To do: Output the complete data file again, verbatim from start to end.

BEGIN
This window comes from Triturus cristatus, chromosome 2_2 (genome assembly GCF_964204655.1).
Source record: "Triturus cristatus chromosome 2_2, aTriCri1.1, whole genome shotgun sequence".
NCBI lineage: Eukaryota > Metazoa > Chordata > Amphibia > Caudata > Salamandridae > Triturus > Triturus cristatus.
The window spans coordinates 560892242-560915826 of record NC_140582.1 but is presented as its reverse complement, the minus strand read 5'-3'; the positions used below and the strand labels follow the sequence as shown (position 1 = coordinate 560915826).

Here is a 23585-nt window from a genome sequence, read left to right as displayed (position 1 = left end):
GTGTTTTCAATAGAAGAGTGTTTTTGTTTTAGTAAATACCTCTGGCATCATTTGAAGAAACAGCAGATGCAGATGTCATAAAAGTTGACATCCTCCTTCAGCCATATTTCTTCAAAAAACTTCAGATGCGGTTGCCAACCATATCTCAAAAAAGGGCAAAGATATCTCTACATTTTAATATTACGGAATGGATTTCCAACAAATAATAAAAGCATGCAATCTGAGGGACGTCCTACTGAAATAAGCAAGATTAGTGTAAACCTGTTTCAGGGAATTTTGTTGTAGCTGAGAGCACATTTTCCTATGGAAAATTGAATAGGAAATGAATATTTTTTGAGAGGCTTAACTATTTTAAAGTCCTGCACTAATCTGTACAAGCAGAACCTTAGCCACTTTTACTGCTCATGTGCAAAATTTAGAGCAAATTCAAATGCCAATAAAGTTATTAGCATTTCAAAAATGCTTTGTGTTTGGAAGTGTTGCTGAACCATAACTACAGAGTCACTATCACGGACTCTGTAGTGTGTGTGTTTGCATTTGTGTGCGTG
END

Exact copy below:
This window comes from Triturus cristatus, chromosome 2_2 (genome assembly GCF_964204655.1).
Source record: "Triturus cristatus chromosome 2_2, aTriCri1.1, whole genome shotgun sequence".
NCBI lineage: Eukaryota > Metazoa > Chordata > Amphibia > Caudata > Salamandridae > Triturus > Triturus cristatus.
The window spans coordinates 560892242-560915826 of record NC_140582.1 but is presented as its reverse complement, the minus strand read 5'-3'; the positions used below and the strand labels follow the sequence as shown (position 1 = coordinate 560915826).

Here is a 23585-nt window from a genome sequence, read left to right as displayed (position 1 = left end):
GTGTTTTCAATAGAAGAGTGTTTTTGTTTTAGTAAATACCTCTGGCATCATTTGAAGAAACAGCAGATGCAGATGTCATAAAAGTTGACATCCTCCTTCAGCCATATTTCTTCAAAAAACTTCAGATGCGGTTGCCAACCATATCTCAAAAAAGGGCAAAGATATCTCTACATTTTAATATTACGGAATGGATTTCCAACAAATAATAAAAGCATGCAATCTGAGGGACGTCCTACTGAAATAAGCAAGATTAGTGTAAACCTGTTTCAGGGAATTTTGTTGTAGCTGAGAGCACATTTTCCTATGGAAAATTGAATAGGAAATGAATATTTTTTGAGAGGCTTAACTATTTTAAAGTCCTGCACTAATCTGTACAAGCAGAACCTTAGCCACTTTTACTGCTCATGTGCAAAATTTAGAGCAAATTCAAATGCCAATAAAGTTATTAGCATTTCAAAAATGCTTTGTGTTTGGAAGTGTTGCTGAACCATAACTACAGAGTCACTATCACGGACTCTGTAGTGTGTGTGTTTGCATTTGTGTGCGTG